Tips for a Successful Criterium
You don’t have to be the strongest rider in the pack to race well in a criterium and come away with a positive experience instead of a frustrating one.
the top third of the pack or even closer to the front if you can. If the race is a big group and you can’t tell how far back you are, try to count the number of riders in front of you. If you can’t do it quickly or you can’t count that high, then you’re too far back. Once you get to front part of the group you have to work to stay there. Riders are always moving around through the pack so if you get complacent you could find yourself at the back in a hurry and have to fight your way back up again. To keep that from happening, you always need to be moving up and filling any holes in front of you so you can maintain your position and stay out of the wind.
Keep your momentum
The primary reason you want to stay in the front of the pack is simply because it’s easier. While the riders in the front are accelerating out of a corner, the riders in the back are still braking into it, so the ones at the back have to work twice as hard to accelerate and chase the leaders out of each corner. Riders in the front don’t have to brake through the corners as much, which means they maintain a lot of their momentum and don’t have to accelerate as hard to get back to top speed. Over the course of a race, this saves a huge amount of energy. If you have to brake and sprint to get through every corner, you’ll fatigue very quickly and either get dropped or have nothing left for the sprint.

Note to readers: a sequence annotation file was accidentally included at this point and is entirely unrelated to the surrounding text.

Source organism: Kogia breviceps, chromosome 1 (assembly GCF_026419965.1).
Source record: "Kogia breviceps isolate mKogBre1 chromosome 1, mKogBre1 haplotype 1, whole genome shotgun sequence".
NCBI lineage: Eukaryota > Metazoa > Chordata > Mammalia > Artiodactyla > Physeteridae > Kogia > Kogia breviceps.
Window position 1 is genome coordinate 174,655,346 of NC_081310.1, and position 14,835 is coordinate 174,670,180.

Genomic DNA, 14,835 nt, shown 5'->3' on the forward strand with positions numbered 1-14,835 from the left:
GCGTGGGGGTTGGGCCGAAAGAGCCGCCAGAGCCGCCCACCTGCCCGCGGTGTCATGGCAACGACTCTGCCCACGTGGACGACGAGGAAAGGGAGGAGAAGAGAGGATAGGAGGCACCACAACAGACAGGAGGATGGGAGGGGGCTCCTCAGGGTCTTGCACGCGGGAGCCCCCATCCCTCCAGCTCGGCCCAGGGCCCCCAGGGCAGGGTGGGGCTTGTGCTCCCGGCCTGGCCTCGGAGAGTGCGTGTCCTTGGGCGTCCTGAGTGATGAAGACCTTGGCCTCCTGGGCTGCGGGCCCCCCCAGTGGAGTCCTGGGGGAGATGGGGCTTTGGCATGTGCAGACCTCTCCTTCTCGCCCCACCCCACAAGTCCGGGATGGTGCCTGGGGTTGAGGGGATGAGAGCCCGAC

Now that you’ve successfully made it to the final 10 laps of the race, it’s important to start thinking about the last lap and final sprint. In most bike races there are actually two sprints: one for positioning and one for the finish line. You need to be ready to sprint twice if you want to win. Also take note as to how close the finish line is to the final corner, as the real race might be to the final corner if the space from the final corner to the finish line leaves no room for a real sprint. In these races, odds are that whoever gets to the final corner first will win. Most riders need 200 meters or so to pass someone in an all-out sprint so don’t wait too long to make your move. Sit on someone’s wheel as long as you can and take note as to which way the wind is coming from and pass on the leeward (away from the wind) side so you can take advantage of the draft as long as possible. When you decide to go, make it a 100% effort and go like hell to the end.
Oh, just one more thing. After you use these tips to put yourself in the perfect position to win your next criterium, even if you are 100% sure you’re going to win, don’t